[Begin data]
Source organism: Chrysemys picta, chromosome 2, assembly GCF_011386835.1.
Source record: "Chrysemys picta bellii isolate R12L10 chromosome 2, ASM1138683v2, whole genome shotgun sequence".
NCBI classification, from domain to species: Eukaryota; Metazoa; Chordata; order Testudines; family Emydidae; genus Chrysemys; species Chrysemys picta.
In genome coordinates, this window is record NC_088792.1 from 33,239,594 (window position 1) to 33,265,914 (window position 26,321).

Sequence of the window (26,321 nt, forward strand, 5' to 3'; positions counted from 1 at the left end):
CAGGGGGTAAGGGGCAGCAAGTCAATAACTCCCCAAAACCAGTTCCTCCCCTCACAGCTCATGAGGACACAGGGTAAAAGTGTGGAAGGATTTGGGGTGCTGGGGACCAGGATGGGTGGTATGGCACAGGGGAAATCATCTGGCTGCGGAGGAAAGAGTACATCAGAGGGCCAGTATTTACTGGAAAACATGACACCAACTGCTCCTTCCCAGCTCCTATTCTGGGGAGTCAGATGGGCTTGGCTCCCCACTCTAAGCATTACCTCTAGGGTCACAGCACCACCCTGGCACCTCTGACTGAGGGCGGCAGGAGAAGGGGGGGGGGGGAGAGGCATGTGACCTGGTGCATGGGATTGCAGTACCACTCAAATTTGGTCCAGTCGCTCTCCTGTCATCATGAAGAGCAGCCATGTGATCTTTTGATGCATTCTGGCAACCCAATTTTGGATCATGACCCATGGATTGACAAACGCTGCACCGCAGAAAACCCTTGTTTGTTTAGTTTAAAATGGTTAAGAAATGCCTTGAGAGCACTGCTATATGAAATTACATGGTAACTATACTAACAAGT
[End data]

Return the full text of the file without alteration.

Source organism: Chrysemys picta, chromosome 2, assembly GCF_011386835.1.
Source record: "Chrysemys picta bellii isolate R12L10 chromosome 2, ASM1138683v2, whole genome shotgun sequence".
NCBI classification, from domain to species: Eukaryota; Metazoa; Chordata; order Testudines; family Emydidae; genus Chrysemys; species Chrysemys picta.
In genome coordinates, this window is record NC_088792.1 from 33,239,594 (window position 1) to 33,265,914 (window position 26,321).

Sequence of the window (26,321 nt, forward strand, 5' to 3'; positions counted from 1 at the left end):
CAGGGGGTAAGGGGCAGCAAGTCAATAACTCCCCAAAACCAGTTCCTCCCCTCACAGCTCATGAGGACACAGGGTAAAAGTGTGGAAGGATTTGGGGTGCTGGGGACCAGGATGGGTGGTATGGCACAGGGGAAATCATCTGGCTGCGGAGGAAAGAGTACATCAGAGGGCCAGTATTTACTGGAAAACATGACACCAACTGCTCCTTCCCAGCTCCTATTCTGGGGAGTCAGATGGGCTTGGCTCCCCACTCTAAGCATTACCTCTAGGGTCACAGCACCACCCTGGCACCTCTGACTGAGGGCGGCAGGAGAAGGGGGGGGGGGGAGAGGCATGTGACCTGGTGCATGGGATTGCAGTACCACTCAAATTTGGTCCAGTCGCTCTCCTGTCATCATGAAGAGCAGCCATGTGATCTTTTGATGCATTCTGGCAACCCAATTTTGGATCATGACCCATGGATTGACAAACGCTGCACCGCAGAAAACCCTTGTTTGTTTAGTTTAAAATGGTTAAGAAATGCCTTGAGAGCACTGCTATATGAAATTACATGGTAACTATACTAACAAGT